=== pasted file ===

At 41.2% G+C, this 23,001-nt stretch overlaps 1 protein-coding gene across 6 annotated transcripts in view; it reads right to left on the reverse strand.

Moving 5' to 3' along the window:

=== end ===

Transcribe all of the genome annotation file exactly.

At 41.2% G+C, this 23,001-nt stretch overlaps 1 protein-coding gene across 6 annotated transcripts in view; it reads right to left on the reverse strand.

Moving 5' to 3' along the window: